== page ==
Fall and cool temps bring back scarves, belts, and handbags that may have been tucked away during the warm summer months. If you have the space in your closet, consider a belt hanger to organize these fun accessories. If not, perhaps a storage cube on an accessible shelf would work well for storing these items. [line]
CLOSET LOVE FOR THE KIDDOS
If you have kiddos, you know how fasts they grow! I am fortunate to have two girls that are a couple years apart, in that; I don’t have to buy an entirely new wardrobe for my youngest. When I am organizing my girls’ closet and dressers, I use the same principles that I use in my own closet and I apply the same tips I shared above. One of the only differences is the hanger style I use for their clothing. I chose to use a plastic hanger and will occasionally use the store hangers that skirts and 2-pc outfits come with.
If you have kiddos that share clothing like mine do, when purging your oldest’s clothes for the season, consider moving them to the top shelf of the closet for the next in line or put into storage until it will need to be used. I have two girls that not only share clothing, but also share a bedroom. So when my oldest outgrows something and my youngest is not quite ready for it, I don’t have the space to keep it in their room. So I opt to put them in plastic bins sorted by size in our basement. Although our basement is not scary, damp, or dirty, I use plastic bins (properly labeled of course) rather than cardboard boxes, because the clothing stays better protected. [line]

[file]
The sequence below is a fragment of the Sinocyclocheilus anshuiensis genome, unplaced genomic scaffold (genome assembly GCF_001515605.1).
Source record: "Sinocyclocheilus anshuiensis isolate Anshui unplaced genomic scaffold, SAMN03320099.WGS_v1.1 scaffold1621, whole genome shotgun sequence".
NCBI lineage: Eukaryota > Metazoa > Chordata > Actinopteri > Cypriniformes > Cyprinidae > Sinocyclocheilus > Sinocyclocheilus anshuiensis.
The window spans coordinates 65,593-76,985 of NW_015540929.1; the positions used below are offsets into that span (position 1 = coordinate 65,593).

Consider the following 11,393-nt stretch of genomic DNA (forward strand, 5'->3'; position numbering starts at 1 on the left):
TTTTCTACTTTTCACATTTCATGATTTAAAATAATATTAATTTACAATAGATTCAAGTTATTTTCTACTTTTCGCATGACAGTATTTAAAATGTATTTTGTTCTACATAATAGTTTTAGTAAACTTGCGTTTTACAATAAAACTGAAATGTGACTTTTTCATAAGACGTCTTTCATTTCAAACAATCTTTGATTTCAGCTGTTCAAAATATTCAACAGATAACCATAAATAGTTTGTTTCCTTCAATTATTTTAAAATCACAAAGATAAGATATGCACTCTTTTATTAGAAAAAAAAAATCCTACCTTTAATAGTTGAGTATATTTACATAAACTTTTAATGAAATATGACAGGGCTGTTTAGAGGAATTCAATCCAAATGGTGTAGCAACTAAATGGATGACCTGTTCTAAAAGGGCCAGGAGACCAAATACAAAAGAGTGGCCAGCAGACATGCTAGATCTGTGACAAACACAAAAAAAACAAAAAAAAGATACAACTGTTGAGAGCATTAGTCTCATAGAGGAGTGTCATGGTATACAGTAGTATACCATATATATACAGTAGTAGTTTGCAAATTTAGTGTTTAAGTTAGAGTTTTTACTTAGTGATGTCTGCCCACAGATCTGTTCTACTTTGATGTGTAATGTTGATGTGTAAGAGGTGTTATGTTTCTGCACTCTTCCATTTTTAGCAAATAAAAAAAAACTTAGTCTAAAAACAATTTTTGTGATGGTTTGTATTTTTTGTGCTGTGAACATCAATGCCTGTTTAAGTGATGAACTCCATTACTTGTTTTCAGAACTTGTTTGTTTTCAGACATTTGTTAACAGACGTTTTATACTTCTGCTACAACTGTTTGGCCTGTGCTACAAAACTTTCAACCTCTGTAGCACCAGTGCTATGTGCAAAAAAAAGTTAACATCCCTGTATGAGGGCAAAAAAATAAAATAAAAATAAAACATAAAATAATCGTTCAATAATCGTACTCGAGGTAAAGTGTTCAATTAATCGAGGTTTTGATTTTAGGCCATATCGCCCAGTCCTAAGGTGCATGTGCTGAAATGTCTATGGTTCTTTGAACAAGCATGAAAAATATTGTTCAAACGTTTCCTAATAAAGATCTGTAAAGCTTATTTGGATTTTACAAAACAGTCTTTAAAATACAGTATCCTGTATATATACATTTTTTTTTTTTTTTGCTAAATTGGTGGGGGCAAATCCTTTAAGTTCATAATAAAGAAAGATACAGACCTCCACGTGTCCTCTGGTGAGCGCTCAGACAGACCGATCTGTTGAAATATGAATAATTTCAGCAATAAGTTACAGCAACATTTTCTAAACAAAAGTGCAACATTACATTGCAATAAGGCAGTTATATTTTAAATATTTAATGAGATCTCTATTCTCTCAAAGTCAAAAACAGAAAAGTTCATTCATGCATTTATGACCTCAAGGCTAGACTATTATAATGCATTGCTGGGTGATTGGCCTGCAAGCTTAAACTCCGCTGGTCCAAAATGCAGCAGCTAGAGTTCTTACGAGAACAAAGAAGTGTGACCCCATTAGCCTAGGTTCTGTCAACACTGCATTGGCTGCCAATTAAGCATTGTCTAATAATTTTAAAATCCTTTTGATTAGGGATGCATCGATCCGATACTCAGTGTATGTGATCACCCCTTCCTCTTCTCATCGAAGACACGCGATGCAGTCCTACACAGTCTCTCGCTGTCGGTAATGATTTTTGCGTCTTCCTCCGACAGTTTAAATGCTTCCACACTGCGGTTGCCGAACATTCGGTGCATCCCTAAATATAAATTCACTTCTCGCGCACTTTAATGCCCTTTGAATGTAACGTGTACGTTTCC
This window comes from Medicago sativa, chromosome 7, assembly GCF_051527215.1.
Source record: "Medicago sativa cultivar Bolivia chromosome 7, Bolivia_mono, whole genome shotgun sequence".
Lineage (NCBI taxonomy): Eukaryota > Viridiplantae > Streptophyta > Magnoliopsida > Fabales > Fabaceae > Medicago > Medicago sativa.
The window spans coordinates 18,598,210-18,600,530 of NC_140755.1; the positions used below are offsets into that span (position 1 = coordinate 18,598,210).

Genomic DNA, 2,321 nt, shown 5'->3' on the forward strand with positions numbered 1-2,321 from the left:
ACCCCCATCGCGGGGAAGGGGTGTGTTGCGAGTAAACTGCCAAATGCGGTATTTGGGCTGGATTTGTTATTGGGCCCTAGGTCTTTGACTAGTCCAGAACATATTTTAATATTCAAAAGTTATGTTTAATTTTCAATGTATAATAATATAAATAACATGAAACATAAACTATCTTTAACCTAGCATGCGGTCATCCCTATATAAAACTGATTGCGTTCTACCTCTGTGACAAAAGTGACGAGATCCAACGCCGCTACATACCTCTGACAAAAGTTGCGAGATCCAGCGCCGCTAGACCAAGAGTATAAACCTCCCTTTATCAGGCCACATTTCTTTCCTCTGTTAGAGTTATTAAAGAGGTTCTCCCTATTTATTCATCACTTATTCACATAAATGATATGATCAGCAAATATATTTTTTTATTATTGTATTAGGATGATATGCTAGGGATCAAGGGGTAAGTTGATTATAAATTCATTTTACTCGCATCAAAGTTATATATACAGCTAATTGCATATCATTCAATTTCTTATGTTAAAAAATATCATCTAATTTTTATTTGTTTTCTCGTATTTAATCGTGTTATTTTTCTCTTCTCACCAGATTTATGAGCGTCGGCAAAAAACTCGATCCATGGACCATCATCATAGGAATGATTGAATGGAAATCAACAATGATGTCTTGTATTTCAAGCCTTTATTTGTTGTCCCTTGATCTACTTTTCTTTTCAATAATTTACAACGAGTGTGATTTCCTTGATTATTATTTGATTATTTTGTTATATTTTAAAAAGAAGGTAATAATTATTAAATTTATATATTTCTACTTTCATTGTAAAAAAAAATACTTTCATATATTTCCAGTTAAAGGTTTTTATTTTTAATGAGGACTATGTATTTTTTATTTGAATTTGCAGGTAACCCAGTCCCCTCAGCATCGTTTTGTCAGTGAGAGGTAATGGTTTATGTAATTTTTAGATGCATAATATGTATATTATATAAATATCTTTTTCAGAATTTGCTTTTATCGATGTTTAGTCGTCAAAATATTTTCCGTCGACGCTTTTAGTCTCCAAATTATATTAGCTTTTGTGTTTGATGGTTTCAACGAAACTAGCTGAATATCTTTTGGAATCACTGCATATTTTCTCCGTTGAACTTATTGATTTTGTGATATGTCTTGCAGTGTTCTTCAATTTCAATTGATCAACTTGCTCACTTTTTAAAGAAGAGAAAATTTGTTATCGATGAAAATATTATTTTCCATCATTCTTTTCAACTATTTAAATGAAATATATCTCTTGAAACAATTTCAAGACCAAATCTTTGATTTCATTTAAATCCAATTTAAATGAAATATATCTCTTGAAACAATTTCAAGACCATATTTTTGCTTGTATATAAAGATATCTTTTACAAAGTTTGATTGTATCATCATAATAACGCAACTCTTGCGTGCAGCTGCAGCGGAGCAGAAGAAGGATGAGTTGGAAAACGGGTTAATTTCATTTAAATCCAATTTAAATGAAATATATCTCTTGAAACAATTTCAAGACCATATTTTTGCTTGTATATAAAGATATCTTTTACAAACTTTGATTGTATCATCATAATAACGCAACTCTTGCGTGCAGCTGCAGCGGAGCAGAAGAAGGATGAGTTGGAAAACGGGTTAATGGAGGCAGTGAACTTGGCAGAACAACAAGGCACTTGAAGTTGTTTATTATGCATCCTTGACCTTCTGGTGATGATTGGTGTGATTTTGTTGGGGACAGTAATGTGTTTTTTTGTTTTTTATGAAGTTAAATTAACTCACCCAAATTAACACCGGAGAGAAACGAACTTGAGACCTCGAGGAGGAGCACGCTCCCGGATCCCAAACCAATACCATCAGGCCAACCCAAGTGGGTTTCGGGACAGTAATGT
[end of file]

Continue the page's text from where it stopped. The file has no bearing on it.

SORT BY SIZE FOR STORAGE
If you are packing away, take the time to sort them by size now, it will save you time in the future when you are either pulling them out for the next kiddo to wear or saving for rummage sale season. I have found that by sorting by the tag on the clothing is the easiest: NB-3 months; 3-6 months; 6-9 months & 9 months; 9-12 months & 12 months; and so forth. And as you may already know, the larger the size, the larger the clothing, means you will need a larger box or bin to store in.
Here’s another tip: If you are keeping for rummage sale season and are really ambitious, mark them now, before you put them in a box or plastic bin. It will make the task of actually having a rummage sale next spring/summer, much less daunting.
Don’t wait until spring to fall in love with your closet and wardrobe again. Take a few hours on one of our soon to be many, rainy, cold Saturday afternoons and clean out your closet and fall in love all over again with those warm, cozy sweaters (or in my case…sweatpants!) that have been packed away.
Samantha Gehl is an organizing junkie living in a chaotic house. After years of struggling with infertility, she and her husband are parents to 2 little princesses. She loves to take long weekends away with her husband and spend her time doing anything that involves family and friends. During her spare time she likes to go for long walks in her neighborhood with the kiddos or spend time on Pinterest finding projects and recipes she will likely never have time to try.